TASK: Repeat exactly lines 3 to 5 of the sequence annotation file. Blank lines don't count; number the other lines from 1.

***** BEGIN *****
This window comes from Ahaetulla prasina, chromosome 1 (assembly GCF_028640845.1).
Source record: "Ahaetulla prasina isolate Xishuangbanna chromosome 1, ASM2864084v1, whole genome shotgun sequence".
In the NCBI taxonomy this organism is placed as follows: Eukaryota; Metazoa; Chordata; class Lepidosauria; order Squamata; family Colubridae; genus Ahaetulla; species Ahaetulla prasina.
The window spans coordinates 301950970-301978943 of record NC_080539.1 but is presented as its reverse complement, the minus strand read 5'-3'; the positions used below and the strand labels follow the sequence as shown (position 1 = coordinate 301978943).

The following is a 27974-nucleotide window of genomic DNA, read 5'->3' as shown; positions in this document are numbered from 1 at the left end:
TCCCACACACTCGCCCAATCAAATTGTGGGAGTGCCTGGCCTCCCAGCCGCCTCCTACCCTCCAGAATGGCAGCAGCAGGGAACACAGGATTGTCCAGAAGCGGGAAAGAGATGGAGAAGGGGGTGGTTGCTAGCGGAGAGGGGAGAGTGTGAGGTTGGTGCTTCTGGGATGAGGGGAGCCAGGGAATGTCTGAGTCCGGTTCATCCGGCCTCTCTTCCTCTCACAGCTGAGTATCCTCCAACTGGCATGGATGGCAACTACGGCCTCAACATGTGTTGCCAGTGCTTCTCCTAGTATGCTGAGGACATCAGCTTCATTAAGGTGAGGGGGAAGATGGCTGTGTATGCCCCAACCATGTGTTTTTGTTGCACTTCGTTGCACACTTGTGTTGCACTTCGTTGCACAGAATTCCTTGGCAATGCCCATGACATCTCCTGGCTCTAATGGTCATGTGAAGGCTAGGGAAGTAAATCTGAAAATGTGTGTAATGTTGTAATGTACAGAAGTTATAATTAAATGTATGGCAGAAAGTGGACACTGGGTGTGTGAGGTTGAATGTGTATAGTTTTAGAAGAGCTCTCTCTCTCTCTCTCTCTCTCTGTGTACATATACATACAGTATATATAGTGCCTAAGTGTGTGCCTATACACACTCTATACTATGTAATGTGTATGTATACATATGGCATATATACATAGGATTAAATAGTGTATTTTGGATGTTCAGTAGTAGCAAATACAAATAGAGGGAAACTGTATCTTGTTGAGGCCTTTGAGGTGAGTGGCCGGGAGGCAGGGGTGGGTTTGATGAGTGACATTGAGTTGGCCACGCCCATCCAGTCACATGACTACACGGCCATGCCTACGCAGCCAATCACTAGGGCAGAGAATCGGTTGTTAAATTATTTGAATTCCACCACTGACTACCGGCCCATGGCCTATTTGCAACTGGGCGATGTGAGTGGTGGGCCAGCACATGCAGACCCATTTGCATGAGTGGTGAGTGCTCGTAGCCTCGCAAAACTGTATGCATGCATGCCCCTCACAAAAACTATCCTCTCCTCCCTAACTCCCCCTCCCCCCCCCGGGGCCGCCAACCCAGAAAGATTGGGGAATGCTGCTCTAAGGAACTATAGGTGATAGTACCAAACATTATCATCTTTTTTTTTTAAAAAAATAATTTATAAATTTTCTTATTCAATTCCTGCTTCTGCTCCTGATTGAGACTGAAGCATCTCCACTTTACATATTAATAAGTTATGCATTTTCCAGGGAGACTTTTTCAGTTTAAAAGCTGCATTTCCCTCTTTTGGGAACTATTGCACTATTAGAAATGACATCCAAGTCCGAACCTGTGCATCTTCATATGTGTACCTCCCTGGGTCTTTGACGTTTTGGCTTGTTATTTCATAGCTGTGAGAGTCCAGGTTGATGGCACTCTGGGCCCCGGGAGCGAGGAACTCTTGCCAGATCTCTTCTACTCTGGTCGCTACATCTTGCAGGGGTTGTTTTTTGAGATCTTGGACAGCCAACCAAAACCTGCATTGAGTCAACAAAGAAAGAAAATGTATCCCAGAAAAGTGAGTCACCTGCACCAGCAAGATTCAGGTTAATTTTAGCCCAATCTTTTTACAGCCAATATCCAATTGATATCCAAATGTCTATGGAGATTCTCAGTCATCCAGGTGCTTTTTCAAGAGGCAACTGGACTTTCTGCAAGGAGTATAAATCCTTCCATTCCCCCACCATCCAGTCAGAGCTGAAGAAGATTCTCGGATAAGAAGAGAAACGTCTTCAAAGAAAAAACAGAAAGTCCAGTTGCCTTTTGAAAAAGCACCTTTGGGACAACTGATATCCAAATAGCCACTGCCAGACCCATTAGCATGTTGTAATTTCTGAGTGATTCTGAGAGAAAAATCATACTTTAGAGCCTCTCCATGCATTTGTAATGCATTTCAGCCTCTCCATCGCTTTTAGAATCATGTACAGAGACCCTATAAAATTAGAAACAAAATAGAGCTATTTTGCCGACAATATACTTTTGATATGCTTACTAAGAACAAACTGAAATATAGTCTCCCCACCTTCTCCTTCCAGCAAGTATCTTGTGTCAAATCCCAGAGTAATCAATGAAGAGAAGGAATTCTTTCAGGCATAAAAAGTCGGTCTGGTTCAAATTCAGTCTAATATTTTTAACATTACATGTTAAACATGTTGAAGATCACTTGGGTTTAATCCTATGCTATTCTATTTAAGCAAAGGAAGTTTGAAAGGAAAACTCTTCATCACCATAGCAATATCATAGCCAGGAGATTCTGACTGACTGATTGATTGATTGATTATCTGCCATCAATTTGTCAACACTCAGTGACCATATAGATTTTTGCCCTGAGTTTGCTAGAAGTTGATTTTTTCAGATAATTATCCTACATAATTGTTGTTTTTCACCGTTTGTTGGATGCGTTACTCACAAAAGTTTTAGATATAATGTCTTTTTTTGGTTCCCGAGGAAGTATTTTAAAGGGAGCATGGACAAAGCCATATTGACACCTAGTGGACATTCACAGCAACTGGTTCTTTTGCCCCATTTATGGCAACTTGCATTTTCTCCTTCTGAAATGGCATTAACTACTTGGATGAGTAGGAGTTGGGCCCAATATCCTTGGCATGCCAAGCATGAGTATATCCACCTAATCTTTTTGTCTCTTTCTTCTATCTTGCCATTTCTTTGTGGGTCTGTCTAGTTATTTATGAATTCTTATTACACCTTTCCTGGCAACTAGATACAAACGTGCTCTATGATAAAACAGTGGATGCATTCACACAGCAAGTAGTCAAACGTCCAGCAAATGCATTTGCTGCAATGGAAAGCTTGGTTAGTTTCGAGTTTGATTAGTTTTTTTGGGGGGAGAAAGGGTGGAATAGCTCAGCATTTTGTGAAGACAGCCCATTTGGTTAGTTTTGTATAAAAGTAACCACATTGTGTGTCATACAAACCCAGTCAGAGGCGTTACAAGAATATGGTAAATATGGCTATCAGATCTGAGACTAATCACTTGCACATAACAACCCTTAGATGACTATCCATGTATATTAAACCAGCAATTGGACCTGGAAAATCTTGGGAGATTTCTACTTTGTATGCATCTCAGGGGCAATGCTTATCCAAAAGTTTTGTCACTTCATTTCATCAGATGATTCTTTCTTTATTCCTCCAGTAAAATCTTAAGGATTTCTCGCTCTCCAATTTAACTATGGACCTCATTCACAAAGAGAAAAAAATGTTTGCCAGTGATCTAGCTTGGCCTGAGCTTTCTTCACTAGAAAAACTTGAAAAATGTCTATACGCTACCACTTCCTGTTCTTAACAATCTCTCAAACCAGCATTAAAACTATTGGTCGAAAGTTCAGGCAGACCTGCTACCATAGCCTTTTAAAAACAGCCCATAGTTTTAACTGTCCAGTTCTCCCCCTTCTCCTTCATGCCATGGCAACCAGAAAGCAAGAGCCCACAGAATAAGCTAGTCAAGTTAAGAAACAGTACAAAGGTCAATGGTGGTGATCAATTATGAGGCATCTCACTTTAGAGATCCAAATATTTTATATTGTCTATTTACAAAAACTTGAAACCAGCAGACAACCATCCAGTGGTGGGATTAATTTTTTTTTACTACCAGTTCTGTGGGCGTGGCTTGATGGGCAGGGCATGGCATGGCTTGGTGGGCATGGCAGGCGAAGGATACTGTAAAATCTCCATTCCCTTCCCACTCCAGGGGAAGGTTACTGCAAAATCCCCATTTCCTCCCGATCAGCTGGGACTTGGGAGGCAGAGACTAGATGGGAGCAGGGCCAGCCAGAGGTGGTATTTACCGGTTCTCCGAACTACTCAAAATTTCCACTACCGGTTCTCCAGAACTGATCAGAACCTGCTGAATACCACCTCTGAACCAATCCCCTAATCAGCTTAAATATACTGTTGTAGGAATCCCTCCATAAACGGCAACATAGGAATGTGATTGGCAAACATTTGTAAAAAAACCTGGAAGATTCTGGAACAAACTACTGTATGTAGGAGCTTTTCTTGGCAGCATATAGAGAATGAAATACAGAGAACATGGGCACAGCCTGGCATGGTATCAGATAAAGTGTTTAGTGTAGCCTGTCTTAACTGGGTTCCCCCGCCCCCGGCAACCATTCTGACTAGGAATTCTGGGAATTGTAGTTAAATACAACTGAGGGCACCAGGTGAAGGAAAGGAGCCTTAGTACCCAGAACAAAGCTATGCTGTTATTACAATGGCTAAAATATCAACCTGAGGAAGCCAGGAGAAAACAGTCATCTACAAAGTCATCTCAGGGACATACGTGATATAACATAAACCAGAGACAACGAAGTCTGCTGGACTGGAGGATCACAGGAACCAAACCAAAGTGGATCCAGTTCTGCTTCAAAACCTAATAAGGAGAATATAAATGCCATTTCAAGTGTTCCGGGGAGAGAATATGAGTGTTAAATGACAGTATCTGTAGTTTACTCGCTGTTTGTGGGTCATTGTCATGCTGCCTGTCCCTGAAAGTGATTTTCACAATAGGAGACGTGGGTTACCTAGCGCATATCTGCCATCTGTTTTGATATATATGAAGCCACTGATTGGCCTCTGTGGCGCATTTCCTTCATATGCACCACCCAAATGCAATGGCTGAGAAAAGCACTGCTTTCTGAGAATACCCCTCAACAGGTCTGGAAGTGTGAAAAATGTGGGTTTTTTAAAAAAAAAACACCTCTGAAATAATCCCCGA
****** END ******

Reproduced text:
In the NCBI taxonomy this organism is placed as follows: Eukaryota; Metazoa; Chordata; class Lepidosauria; order Squamata; family Colubridae; genus Ahaetulla; species Ahaetulla prasina.
The window spans coordinates 301950970-301978943 of record NC_080539.1 but is presented as its reverse complement, the minus strand read 5'-3'; the positions used below and the strand labels follow the sequence as shown (position 1 = coordinate 301978943).

The following is a 27974-nucleotide window of genomic DNA, read 5'->3' as shown; positions in this document are numbered from 1 at the left end: